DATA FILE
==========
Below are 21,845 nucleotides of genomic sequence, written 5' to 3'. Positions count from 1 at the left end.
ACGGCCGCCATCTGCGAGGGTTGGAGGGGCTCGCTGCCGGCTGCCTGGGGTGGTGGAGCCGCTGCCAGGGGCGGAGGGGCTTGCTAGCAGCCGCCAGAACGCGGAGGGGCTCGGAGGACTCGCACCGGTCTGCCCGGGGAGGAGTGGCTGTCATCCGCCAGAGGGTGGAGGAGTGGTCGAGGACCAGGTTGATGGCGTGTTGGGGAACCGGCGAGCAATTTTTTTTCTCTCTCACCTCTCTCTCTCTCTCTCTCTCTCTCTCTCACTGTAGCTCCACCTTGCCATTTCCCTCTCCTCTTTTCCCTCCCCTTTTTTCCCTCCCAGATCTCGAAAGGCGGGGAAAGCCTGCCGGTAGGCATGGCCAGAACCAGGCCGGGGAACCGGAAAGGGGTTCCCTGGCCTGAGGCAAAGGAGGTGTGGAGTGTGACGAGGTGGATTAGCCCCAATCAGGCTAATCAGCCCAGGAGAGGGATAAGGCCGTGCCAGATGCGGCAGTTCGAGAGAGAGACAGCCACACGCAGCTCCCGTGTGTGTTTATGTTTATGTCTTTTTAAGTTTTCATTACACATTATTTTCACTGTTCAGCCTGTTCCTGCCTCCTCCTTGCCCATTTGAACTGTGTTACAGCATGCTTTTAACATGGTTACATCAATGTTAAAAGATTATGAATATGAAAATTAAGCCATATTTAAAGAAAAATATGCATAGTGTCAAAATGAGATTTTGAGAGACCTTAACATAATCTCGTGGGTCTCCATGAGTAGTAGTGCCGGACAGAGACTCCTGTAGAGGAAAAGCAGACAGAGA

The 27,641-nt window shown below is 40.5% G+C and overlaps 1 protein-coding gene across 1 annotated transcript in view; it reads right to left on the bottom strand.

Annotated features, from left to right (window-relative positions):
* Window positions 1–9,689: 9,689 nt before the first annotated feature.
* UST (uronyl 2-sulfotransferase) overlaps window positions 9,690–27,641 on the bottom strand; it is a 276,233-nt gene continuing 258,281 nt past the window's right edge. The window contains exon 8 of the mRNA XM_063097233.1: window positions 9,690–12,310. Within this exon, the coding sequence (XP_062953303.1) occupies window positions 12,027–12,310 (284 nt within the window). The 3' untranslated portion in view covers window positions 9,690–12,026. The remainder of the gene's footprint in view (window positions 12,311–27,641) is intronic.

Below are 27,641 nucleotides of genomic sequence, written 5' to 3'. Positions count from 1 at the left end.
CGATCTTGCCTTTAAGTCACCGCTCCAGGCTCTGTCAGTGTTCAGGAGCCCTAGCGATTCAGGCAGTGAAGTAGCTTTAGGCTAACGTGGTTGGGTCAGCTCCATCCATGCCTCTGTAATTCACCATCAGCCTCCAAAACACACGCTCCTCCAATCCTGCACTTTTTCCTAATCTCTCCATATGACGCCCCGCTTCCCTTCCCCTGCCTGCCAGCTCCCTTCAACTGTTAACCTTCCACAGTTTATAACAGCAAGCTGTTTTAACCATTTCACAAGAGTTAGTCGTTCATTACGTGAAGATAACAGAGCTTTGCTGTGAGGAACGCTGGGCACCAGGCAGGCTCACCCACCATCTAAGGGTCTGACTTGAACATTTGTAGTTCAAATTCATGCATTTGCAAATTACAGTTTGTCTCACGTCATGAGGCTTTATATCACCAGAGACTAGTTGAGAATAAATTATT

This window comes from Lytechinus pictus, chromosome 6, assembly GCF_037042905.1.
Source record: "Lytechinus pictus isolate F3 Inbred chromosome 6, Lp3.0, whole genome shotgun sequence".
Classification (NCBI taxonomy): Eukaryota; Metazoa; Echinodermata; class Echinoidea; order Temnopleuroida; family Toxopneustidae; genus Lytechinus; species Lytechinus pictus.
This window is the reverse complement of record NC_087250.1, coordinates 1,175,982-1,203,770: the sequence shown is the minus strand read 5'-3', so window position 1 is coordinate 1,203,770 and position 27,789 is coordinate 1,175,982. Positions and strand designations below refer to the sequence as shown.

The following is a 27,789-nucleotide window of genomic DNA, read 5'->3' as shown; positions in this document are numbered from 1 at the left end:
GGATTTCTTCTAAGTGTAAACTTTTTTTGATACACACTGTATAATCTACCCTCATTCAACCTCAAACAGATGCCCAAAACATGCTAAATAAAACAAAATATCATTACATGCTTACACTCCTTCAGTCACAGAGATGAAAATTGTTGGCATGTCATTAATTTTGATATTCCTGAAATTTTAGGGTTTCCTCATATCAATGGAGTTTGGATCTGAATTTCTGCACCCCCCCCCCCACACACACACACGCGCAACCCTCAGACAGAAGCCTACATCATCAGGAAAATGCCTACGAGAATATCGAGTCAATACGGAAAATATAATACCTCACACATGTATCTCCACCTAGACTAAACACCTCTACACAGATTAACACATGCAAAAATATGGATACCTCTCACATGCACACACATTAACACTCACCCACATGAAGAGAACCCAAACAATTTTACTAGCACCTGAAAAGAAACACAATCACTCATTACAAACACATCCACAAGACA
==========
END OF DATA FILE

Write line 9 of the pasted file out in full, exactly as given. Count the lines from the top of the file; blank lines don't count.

This window comes from Lytechinus pictus, chromosome 6, assembly GCF_037042905.1.